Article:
So you have a minister of the United Church of Canada who is an avowed atheist. You’d think it would be a pretty big deal, right?


Her atheism has prompted a “review.” This is the weakest response in the history of responses but it is already being called akin to…you guessed it…THE INQUISITION!!!!

The Vancouver Sun:

The move happened quietly this month, when two United Church adherents from the Toronto conference, Ann Harbridge and Linda Parsons, made a motion to interview Vosper “with a focus on continuing affirmation of the questions asked of all candidates at the time of ordination” into the United Church of Canada.

I’ve already had a member of the United Church of Canada email me and say the review of Vosper reminds her of the “Inquisition.”

That would be the “Inquisition” of the 15th-century Roman Catholic Church in Spain, which has become notorious for the way it tortured, burned and otherwise murdered at least 5,000 people for perceived unorthodoxy. It doesn’t seem to be very accurate language to use in the more mundane Vosper case.

But it is the kind of exaggerated language that I’m sure is feared by members of the super-tolerant liberal United Church of Canada. I suspect they’ve been worried any attempt to review Vosper’s high-profile atheistic declarations would be seen as close-minded authoritarianism, with Vosper’s supporters portraying her as a “victim” and even a “martyr.”

So far the review of Vosper, who has often been in Vancouver on book tours, has not received any media attention outside the United Church of Canada. But we’ll see what happens when it does.

The supporters of Vosper claim that she is “courageous” because since 2001 she has been offering an atheistic alternative to belief in an “interventionist” God. I understand Vosper considers herself some version of a “Christian atheist.”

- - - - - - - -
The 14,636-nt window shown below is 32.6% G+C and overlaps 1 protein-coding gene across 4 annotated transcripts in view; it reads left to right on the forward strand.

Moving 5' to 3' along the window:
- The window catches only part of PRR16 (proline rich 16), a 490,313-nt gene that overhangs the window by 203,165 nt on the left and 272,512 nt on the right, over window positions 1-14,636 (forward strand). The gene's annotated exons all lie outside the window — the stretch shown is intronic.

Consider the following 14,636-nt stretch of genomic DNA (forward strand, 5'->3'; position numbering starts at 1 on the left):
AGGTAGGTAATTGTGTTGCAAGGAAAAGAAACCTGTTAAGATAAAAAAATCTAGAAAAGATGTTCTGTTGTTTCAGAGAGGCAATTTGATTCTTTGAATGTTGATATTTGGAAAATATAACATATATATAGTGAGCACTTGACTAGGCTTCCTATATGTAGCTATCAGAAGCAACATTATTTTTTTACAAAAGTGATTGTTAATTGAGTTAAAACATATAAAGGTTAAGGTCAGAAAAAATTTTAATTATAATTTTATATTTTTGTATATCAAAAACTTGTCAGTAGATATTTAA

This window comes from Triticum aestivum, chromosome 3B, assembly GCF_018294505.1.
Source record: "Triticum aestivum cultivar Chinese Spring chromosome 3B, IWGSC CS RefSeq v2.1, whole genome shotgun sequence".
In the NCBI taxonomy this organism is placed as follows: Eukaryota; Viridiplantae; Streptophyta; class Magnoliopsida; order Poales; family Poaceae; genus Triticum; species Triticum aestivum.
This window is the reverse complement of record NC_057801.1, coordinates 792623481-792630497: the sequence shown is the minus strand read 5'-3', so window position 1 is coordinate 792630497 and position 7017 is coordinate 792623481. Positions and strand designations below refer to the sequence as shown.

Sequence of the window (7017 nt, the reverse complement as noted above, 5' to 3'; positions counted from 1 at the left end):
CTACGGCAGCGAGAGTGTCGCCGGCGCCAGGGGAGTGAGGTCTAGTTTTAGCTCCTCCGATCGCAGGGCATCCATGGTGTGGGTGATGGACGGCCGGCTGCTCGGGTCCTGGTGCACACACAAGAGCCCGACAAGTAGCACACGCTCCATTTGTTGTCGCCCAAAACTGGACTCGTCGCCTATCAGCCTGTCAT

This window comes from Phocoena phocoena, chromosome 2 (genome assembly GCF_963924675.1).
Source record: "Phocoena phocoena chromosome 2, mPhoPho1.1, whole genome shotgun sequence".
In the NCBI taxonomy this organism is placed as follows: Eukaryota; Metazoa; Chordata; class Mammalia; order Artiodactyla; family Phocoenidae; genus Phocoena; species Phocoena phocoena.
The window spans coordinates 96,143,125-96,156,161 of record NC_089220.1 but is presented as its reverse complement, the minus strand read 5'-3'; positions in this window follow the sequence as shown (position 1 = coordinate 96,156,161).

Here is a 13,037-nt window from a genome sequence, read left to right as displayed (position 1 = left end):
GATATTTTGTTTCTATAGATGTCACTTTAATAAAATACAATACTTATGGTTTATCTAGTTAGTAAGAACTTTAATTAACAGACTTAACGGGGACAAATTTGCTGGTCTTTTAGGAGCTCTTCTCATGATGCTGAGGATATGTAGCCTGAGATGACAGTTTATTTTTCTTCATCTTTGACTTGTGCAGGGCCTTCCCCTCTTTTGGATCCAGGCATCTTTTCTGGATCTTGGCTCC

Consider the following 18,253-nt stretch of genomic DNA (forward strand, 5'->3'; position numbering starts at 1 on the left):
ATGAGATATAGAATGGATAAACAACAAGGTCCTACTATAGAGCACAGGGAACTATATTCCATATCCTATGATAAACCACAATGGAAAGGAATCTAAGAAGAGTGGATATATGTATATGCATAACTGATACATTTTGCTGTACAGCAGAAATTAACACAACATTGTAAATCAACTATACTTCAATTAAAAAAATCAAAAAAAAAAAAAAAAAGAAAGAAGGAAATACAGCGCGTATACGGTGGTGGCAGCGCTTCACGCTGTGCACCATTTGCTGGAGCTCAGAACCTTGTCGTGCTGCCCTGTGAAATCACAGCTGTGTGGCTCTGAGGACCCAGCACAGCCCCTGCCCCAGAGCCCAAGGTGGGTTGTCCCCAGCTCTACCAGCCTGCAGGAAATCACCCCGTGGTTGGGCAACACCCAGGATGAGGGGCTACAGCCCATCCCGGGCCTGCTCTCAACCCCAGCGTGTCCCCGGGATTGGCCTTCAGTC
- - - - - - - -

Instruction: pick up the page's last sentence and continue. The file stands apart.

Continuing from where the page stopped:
Vosper is not a shrinking violet about her ideas: She recently publicly urged United Church of Canada Moderator Gary Paterson to “clear the public sphere from the prejudices of religious belief,” since, she argued, religion is a key source of global violence.

But many progressive voices in the United Church of Canada are frustrated because they think Vosper and her supporters, including the roughly 80 who are listed as members of her Toronto congregation, engage in either-or thinking, which critics say sometimes entraps even the otherwise high-quality United Church Observer.

They don’t seem to realize there have long been many ways to believe in a transcendent reality that doesn’t demand blind obedience to an all-powerful supernatural God who “intervenes” when “He” feels like it in the world.

Hahahahahahhaahhaaha. You’ve got to admit this is pretty hilarious. The United Church of Canada can’t even figure out if not believing in God is a disqualifying factor in a minister of the church. So paralyzed by political correctness are the officials of the church that they’re afraid to act.

Let’s watch to see what happens. This should be fun.

Something tells me that these same officials would have no problem seeming “authoritarian” if a minister of the same church came out in support of traditional marriage. Boy howdy would that prompt more than a “review.”

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